Here in Mexico (we’re in Ajijic, Jalisco now), they are getting ready to celebrate the Day of the Dead, November 2, or All Souls’ Day on the Roman calendar. But yesterday, as my wife Jen and I strolled around town, we experienced a foretaste of that public mourning and celebration.
We walked 2-3 miles down the carratera, or highway, to see if Jesus and Teresa, a couple we became friendly with, were still running their little restaurant, called La Cocineta (the little kitchen), which offered fresh, handmade ingredients and local fare. We found, in fact, that someone else had taken over and changed the name to El Verde (the green place). After two fresh fruit drinks (30 pesos, or about two dollars), we went across the street to a gated community called El Parque (the park), where we stayed one August a few years back and befriended several of the guards.
We asked after one of them, an amigo named Felix, who was quite a colorful and comical character. He was always ready with a bawdy quip and a friendly hand. He invited me one day to come down the highway to a pasturage he had there, where he kept a cow, a horse, and other animals, and experience the delights of the pajarete. What the devil is a pajarete? I asked.
Upon arrival I soon found out. Felix was milking a cow, squeezing its teats while the beast was shitting. Not to worry, he suggested. The cow was still cleaner than the putas (whores) in the town. I took video of this entire transaction (can’t find the file now, but will look), laughing all the time, it was so hilarious. (See this article for a discussion of the custom of the pajarete.)
A pajarete, it turns out, was a magical morning drink that included, in Felix’s recipe, fresh cow’s milk, chocolate, coffee, and tequila. Down the hatch! Felix and his compañeros and I drank readily. What a way to start the day!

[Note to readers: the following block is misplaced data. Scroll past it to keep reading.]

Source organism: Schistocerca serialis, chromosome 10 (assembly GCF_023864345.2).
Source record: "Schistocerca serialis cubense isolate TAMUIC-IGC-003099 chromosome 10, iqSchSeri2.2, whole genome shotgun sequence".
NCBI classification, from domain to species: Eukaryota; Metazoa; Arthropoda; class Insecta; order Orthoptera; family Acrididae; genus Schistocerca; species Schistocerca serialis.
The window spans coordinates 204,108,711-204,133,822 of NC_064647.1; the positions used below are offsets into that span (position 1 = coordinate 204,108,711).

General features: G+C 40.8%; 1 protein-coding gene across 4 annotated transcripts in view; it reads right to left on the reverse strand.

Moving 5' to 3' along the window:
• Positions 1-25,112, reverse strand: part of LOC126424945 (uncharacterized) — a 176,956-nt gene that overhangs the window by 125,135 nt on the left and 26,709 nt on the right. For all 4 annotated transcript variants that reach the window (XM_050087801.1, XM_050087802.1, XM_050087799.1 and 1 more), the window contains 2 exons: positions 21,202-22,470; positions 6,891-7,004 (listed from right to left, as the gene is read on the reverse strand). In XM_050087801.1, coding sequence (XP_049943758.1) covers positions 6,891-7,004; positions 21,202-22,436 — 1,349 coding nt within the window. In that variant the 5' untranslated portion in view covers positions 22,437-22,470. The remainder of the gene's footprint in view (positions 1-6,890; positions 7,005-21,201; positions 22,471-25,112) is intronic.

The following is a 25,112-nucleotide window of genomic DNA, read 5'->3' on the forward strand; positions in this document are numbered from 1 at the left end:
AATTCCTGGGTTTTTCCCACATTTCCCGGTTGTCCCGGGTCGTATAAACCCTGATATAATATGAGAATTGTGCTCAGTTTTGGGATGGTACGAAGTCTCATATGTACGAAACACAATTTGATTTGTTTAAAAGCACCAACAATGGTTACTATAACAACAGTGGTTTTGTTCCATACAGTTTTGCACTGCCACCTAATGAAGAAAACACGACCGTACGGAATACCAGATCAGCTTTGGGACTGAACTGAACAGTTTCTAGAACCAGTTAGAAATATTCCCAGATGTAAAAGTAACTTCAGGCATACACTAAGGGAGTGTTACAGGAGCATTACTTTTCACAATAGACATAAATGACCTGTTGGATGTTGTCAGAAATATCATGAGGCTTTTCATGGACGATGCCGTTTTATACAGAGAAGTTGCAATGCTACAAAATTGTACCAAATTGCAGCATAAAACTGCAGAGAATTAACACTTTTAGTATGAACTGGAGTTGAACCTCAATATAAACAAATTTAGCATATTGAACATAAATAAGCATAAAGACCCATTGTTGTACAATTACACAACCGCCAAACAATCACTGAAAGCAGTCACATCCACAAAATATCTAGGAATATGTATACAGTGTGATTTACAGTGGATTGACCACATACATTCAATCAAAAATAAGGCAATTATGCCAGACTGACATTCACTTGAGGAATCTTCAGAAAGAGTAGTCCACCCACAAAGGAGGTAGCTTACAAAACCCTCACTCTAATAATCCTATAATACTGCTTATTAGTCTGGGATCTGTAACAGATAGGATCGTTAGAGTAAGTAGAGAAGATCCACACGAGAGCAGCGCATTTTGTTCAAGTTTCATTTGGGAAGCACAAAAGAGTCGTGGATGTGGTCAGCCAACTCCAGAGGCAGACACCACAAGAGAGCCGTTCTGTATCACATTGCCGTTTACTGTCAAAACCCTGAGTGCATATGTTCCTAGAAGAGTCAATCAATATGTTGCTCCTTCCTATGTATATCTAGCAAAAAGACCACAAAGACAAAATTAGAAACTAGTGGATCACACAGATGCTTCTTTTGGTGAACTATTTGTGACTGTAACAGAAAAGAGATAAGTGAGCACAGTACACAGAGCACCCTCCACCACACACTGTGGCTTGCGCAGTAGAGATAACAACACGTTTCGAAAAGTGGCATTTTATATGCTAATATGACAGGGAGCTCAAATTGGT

When we asked yesterday about the man, the guard on duty told us that Felix died about a year ago, just north of town on the highway, in a motorcycle accident. Our hands went to our mouths in shock. We stood stock- or shock-still for a moment, unable to believe or comprehend.
But it made sense after all. Felix was not the kind of guy to go out quietly. He was married a couple of times, I believe, and had kids with several women. (His son Antonio, who worked as a guard at El Parque, too, has a family of six kids.) He swaggered about, telling jokes, laughing and making a merry demonstration of the gold in his teeth. Life was a comedy, no, señor? A divine comedy, if you will. Or a tragic one, if that makes sense.
So as Ajijic gears up for Halloween (celebrated by the gringos, and extended now to Mexican kids) and then the Day of the Dead, we remember our friend Felix, the happy one, as the name suggests, and his short and blazing time on this earth. Salud, Felix! As a happy cat, you may have another life or two coming.